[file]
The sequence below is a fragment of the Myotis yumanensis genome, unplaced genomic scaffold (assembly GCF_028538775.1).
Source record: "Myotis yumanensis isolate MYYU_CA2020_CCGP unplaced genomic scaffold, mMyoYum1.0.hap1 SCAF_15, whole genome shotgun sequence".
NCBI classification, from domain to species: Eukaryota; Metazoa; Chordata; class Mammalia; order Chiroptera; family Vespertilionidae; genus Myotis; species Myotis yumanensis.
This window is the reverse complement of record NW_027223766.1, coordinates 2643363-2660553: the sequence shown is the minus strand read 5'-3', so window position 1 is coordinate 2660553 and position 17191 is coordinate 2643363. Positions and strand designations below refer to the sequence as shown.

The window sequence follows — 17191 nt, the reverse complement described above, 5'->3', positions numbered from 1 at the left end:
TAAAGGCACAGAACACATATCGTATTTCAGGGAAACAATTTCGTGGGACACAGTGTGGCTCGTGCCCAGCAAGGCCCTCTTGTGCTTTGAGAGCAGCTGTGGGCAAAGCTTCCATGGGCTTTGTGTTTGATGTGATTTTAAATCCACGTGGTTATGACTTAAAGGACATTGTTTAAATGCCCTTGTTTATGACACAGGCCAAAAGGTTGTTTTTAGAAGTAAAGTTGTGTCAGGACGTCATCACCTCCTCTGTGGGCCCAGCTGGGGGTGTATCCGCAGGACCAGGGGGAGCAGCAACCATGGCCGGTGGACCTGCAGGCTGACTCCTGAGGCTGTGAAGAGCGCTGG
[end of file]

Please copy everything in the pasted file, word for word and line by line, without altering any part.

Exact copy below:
The sequence below is a fragment of the Myotis yumanensis genome, unplaced genomic scaffold (assembly GCF_028538775.1).
Source record: "Myotis yumanensis isolate MYYU_CA2020_CCGP unplaced genomic scaffold, mMyoYum1.0.hap1 SCAF_15, whole genome shotgun sequence".
NCBI classification, from domain to species: Eukaryota; Metazoa; Chordata; class Mammalia; order Chiroptera; family Vespertilionidae; genus Myotis; species Myotis yumanensis.
This window is the reverse complement of record NW_027223766.1, coordinates 2643363-2660553: the sequence shown is the minus strand read 5'-3', so window position 1 is coordinate 2660553 and position 17191 is coordinate 2643363. Positions and strand designations below refer to the sequence as shown.

The window sequence follows — 17191 nt, the reverse complement described above, 5'->3', positions numbered from 1 at the left end:
TAAAGGCACAGAACACATATCGTATTTCAGGGAAACAATTTCGTGGGACACAGTGTGGCTCGTGCCCAGCAAGGCCCTCTTGTGCTTTGAGAGCAGCTGTGGGCAAAGCTTCCATGGGCTTTGTGTTTGATGTGATTTTAAATCCACGTGGTTATGACTTAAAGGACATTGTTTAAATGCCCTTGTTTATGACACAGGCCAAAAGGTTGTTTTTAGAAGTAAAGTTGTGTCAGGACGTCATCACCTCCTCTGTGGGCCCAGCTGGGGGTGTATCCGCAGGACCAGGGGGAGCAGCAACCATGGCCGGTGGACCTGCAGGCTGACTCCTGAGGCTGTGAAGAGCGCTGG